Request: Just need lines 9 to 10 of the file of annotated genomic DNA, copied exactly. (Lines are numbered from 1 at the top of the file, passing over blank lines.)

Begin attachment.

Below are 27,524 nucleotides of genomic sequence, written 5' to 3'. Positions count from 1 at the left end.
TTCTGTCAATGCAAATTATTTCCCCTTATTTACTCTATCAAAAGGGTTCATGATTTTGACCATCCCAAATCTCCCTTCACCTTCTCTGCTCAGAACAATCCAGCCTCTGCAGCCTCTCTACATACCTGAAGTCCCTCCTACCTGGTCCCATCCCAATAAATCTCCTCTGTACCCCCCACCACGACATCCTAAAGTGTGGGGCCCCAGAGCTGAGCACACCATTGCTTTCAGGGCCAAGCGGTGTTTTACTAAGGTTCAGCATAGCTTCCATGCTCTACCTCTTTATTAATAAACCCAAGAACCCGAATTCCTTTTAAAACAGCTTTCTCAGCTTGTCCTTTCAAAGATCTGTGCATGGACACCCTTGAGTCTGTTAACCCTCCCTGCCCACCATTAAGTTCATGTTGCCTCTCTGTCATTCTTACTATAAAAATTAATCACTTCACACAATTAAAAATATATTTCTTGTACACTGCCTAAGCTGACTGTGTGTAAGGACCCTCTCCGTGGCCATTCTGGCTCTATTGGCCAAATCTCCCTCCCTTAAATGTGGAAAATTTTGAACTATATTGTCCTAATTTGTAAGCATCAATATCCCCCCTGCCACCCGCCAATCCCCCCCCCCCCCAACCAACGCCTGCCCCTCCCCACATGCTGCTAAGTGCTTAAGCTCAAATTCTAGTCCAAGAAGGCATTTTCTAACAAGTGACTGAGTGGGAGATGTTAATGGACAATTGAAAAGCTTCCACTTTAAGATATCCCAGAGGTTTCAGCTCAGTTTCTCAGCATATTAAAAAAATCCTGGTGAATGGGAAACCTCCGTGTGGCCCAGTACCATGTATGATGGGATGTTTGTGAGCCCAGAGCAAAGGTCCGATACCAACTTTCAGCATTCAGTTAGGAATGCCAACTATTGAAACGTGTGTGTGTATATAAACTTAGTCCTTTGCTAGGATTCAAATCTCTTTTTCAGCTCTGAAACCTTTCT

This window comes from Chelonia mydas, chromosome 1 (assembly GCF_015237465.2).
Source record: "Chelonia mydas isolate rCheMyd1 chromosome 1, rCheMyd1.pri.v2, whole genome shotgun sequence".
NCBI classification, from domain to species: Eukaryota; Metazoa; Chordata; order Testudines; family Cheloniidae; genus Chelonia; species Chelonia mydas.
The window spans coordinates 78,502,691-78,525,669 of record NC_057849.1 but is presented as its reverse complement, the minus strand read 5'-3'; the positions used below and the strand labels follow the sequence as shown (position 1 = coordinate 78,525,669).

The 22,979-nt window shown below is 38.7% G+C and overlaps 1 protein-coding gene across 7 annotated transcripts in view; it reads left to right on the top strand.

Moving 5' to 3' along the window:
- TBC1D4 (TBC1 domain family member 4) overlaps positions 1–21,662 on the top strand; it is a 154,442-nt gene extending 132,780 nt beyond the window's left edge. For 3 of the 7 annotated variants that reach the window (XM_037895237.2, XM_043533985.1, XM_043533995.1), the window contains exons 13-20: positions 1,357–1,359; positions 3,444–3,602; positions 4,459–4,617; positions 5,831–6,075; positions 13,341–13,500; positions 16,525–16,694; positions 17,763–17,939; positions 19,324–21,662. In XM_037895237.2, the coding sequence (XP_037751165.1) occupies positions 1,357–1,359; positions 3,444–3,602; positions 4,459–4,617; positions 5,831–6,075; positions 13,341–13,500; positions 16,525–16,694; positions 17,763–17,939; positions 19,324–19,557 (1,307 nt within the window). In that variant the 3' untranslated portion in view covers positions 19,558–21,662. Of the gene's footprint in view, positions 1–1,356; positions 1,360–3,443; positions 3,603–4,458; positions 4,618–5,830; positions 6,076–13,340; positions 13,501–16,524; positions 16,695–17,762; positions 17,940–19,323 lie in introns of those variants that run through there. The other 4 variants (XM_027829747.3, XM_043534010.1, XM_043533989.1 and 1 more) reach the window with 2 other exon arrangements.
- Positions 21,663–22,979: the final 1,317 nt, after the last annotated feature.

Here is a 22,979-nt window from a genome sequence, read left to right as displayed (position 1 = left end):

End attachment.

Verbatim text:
- TBC1D4 (TBC1 domain family member 4) overlaps positions 1–21,662 on the top strand; it is a 154,442-nt gene extending 132,780 nt beyond the window's left edge. For 3 of the 7 annotated variants that reach the window (XM_037895237.2, XM_043533985.1, XM_043533995.1), the window contains exons 13-20: positions 1,357–1,359; positions 3,444–3,602; positions 4,459–4,617; positions 5,831–6,075; positions 13,341–13,500; positions 16,525–16,694; positions 17,763–17,939; positions 19,324–21,662. In XM_037895237.2, the coding sequence (XP_037751165.1) occupies positions 1,357–1,359; positions 3,444–3,602; positions 4,459–4,617; positions 5,831–6,075; positions 13,341–13,500; positions 16,525–16,694; positions 17,763–17,939; positions 19,324–19,557 (1,307 nt within the window). In that variant the 3' untranslated portion in view covers positions 19,558–21,662. Of the gene's footprint in view, positions 1–1,356; positions 1,360–3,443; positions 3,603–4,458; positions 4,618–5,830; positions 6,076–13,340; positions 13,501–16,524; positions 16,695–17,762; positions 17,940–19,323 lie in introns of those variants that run through there. The other 4 variants (XM_027829747.3, XM_043534010.1, XM_043533989.1 and 1 more) reach the window with 2 other exon arrangements.
- Positions 21,663–22,979: the final 1,317 nt, after the last annotated feature.